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How to Measure Negative Sentiment & What to Do About It PowerPoint Presentation
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How to Measure Negative Sentiment & What to Do About It

How to Measure Negative Sentiment & What to Do About It

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How to Measure Negative Sentiment & What to Do About It

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  1. How to Measure Negative Sentiment & What to Do About It Paul Gillin Author: The New Influencers Secrets of Social Media Marketing Social Marketing to the Business Customer

  2. Diaper Disaster “The biggest innovation for the Pampers brand in the last 25 years.” – Procter & Gamble, Feb. 2010 “I noticed that my daughter's skin was red and hot to the touch.” – Rosana Shah, May 2010

  3. Groundswell

  4. Relief “You can’t join a community at a time of crisis. You have to already be invested in the community. That requires investment of time, people, money.” – Paul Fox, director of corporate communications, P&G

  5. New Channels of Complaint “There’s never been a better time to be a critic.” David-Michel Davies executive director, Webby Awards, “Companies are quick to deploy the latest social media technology, yet most have not prepared for the threat of social media crises… we found that more than three-fourths could have been diminished or averted.” – Altimeter Group Data source: Altimeter Group, 2011

  6. Out of Nowhere March 5, 2012 March 6, 2012

  7. The Ballad of Lean, Finely Textured Beef

  8. Weapons of Choice "I definitely never expected it to become this big,“ – Kristen Christian, 27, quoted in the Los Angeles Times "I think we may look back in a few years and say that this was the spark that caused a lot of people to say, 'Yes, credit unions are a better deal.’ " – Bill Cheney, chief executive, Credit Union National Assn.

  9. Consumers in Control

  10. Where You Gonna Stay?

  11. 4 Types of Aggressors @DavidTabango: Comcast really sucks. Oh my god, yes it does. Casual Complainers The background noise of customer relations Risk: Low Activity: High Aggravation: Moderate Strategy: Customer-focused policies UsAirways sucks so bad. Been sitting on tarmac for over an hour. Initially said 5 minutes. Sigh Verizon sucks !! What the hell why don't they fix the network ugh *slams door*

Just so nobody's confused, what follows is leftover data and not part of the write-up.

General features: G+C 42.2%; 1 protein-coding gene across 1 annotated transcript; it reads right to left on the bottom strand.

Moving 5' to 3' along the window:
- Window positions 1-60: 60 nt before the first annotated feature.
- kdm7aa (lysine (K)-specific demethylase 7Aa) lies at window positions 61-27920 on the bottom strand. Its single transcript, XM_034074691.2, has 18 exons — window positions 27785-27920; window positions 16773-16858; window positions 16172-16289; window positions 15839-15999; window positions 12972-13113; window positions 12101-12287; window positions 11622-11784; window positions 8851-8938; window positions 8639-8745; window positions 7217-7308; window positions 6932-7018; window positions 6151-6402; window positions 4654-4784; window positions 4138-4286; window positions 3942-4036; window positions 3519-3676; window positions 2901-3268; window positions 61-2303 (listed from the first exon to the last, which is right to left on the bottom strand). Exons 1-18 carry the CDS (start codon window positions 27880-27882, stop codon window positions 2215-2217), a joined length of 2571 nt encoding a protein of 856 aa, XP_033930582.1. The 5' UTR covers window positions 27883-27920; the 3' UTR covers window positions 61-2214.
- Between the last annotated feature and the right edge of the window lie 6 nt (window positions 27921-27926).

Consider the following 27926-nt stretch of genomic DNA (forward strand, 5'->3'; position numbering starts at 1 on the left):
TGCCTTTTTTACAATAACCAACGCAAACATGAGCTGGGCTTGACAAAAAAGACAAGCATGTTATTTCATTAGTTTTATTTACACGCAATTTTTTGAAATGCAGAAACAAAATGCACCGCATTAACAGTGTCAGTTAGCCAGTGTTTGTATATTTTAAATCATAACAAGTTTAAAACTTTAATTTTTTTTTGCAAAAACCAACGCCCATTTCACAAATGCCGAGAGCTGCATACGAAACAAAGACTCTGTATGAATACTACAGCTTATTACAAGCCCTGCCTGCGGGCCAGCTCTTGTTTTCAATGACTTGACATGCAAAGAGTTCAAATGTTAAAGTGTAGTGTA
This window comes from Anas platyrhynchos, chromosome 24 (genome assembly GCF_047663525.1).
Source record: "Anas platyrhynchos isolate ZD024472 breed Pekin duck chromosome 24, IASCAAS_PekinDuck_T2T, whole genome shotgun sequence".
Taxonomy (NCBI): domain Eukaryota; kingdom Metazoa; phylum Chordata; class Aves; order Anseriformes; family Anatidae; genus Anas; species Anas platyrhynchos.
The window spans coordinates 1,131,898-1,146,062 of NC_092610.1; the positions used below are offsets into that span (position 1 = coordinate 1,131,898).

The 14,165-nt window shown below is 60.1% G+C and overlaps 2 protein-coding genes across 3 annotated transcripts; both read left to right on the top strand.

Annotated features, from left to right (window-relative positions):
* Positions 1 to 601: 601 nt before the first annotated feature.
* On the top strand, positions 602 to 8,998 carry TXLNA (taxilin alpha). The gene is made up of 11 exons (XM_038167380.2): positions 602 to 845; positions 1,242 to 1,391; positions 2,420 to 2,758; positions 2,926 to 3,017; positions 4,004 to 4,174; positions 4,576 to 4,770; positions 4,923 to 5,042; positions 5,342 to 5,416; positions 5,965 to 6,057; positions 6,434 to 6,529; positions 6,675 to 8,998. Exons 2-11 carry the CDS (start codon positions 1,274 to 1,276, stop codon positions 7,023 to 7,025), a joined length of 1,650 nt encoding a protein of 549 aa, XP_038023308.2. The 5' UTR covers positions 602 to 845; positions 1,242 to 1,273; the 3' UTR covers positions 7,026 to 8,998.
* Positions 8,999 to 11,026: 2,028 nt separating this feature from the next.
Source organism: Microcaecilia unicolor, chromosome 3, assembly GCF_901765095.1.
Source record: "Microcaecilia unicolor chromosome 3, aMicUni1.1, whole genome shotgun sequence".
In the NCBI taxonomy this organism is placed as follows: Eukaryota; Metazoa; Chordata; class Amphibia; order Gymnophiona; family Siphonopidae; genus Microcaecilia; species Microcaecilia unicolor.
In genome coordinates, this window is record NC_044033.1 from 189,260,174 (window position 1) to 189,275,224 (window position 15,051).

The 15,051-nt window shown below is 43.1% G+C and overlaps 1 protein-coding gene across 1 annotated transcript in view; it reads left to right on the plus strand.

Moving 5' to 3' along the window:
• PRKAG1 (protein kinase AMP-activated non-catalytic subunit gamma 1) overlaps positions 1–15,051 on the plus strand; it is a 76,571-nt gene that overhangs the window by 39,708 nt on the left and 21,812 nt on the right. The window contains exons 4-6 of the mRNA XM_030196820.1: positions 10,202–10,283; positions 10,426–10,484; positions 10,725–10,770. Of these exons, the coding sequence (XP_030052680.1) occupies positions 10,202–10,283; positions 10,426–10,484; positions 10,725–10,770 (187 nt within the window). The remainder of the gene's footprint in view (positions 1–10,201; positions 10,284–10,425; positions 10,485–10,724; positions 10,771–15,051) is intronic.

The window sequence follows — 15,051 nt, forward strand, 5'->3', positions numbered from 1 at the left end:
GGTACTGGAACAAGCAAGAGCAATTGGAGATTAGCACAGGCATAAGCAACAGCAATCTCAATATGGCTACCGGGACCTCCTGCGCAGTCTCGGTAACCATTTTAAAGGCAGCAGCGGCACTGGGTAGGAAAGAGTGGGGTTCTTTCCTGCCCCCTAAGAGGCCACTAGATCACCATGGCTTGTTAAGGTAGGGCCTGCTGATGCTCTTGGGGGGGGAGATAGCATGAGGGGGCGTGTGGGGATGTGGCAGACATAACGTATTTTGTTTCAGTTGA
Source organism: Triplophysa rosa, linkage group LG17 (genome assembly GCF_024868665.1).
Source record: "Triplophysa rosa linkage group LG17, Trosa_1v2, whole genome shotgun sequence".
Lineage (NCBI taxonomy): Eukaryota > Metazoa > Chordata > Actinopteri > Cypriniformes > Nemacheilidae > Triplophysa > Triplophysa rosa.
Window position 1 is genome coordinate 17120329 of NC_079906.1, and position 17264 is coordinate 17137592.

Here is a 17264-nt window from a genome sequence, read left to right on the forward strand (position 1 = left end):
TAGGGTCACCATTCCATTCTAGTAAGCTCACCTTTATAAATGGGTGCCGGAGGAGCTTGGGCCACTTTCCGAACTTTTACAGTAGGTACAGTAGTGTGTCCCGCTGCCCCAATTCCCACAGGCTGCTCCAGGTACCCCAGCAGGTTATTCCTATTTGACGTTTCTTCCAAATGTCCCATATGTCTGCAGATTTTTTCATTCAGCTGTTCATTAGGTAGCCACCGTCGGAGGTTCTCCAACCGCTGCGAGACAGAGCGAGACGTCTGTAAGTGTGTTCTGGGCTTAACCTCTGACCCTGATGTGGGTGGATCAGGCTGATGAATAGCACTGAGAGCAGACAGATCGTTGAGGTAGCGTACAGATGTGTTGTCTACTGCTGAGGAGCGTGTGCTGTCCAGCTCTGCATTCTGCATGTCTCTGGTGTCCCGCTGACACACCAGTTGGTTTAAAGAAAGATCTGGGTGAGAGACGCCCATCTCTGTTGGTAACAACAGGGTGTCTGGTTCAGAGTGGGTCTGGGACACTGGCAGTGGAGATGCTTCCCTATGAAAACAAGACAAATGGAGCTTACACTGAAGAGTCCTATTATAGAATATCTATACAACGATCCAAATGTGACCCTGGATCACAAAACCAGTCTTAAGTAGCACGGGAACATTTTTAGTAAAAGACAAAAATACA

12. 4 Types of Aggressors Extortionists Motivated by personal gain Risk: Moderate Activity: Low Aggravation: High Strategy: Fight fire with fire “One B&B owner who felt ‘coerced’ into giving two customers their money back says the travel website has become a ‘monster.’ ” – TheWeek (UK), Nov. 2011

  13. 4 Types of Aggressors Committed Crusaders A Higher Calling Risk: High Activity: Low Aggravation: High Strategy: Facts and education USA Today photo “Molly Katchpole’s open letter to Bank of America to withdraw the fee went viral. She closed her account, cutting up her debit card on camera, and moved her money to a community bank. One month and 306,000 signatures later, she won: Bank of America removed the charge.” – USA Today, Nov. 2011

  14. 4 Types of Aggressors Irritable Influencers Throwing Their Weight Around Risk: High Activity: Low Aggravation: High Strategy: Remain calm, prepare to fall on your sword

  15. Is an Attack Brewing? Look for spikes in search queries Shares and retweets

  16. Basics of Sentiment Measurement • Of course you have Google Alerts. • Monitor Twitter for your name and negative modifiers, like “sucks,”“#fail” and “hate.” Look for frequent retweets, especially by influential people. • Look for keywords relevant to your industry: “blue screen,”“crash,”“won’t start,”“overheating,” etc. • Set a baseline of negativity. Everyone has a few critics. • Monitor “Posts by Others” on Facebook pages you own. • Create RSS feeds of influencers in your market. • Put an influencer relations program in place.

  17. 8 Essential Truths • Bad things happen to good companies. • There’s no time to think. • Silence is leaden. • Transparency is essential. Don’t lie and don’t assume. Ever. • The media may also be the attackers. • Attacks can come out of nowhere.   • Nearly anyone can start one. • Your solution may make the problem worse.

  18. 3 Categories of Attack Scenarios Category One – Significant potential damage to operations or reputation. Category Two – Disruption or embarrassment, possible temporary effect on sales. Category Three – annoying but not life-threatening. Prepare and rehearse response plans for each.

  19. Attack-Proofing Your Organization “Every company is now sitting on electronic quicksand." – Howard Rubenstein, PR guru • Listen constantly. • Hope for the best, prepare for the worst. • Are your policies customer-focused? • Empathy matters more than an apology. • When you screw up, admit it. • Never make it personal. • Always take the high road.

  20. Thanks! Paul Gillin 508-656-0734 paul@gillin.com Site: gillin.com Blog: paulgillin.com Twitter: pgillin